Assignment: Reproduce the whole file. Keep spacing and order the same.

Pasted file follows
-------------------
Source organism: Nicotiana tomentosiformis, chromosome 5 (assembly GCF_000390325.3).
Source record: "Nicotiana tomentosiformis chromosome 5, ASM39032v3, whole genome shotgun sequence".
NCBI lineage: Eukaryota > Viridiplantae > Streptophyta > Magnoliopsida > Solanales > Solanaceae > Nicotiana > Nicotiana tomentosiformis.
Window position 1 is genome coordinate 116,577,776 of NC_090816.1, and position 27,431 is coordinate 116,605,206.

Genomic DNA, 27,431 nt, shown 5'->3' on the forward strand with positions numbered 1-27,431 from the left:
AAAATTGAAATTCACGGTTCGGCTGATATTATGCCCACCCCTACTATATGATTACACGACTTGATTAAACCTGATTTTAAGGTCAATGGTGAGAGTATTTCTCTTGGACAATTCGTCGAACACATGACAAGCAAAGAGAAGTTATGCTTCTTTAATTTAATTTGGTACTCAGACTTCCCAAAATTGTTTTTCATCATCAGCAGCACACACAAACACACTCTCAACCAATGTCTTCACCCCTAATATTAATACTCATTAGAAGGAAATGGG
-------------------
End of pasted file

Source organism: Nicotiana tomentosiformis, chromosome 5 (assembly GCF_000390325.3).
Source record: "Nicotiana tomentosiformis chromosome 5, ASM39032v3, whole genome shotgun sequence".
NCBI lineage: Eukaryota > Viridiplantae > Streptophyta > Magnoliopsida > Solanales > Solanaceae > Nicotiana > Nicotiana tomentosiformis.
Window position 1 is genome coordinate 116,577,776 of NC_090816.1, and position 27,431 is coordinate 116,605,206.

Genomic DNA, 27,431 nt, shown 5'->3' on the forward strand with positions numbered 1-27,431 from the left:
AAAATTGAAATTCACGGTTCGGCTGATATTATGCCCACCCCTACTATATGATTACACGACTTGATTAAACCTGATTTTAAGGTCAATGGTGAGAGTATTTCTCTTGGACAATTCGTCGAACACATGACAAGCAAAGAGAAGTTATGCTTCTTTAATTTAATTTGGTACTCAGACTTCCCAAAATTGTTTTTCATCATCAGCAGCACACACAAACACACTCTCAACCAATGTCTTCACCCCTAATATTAATACTCATTAGAAGGAAATGGG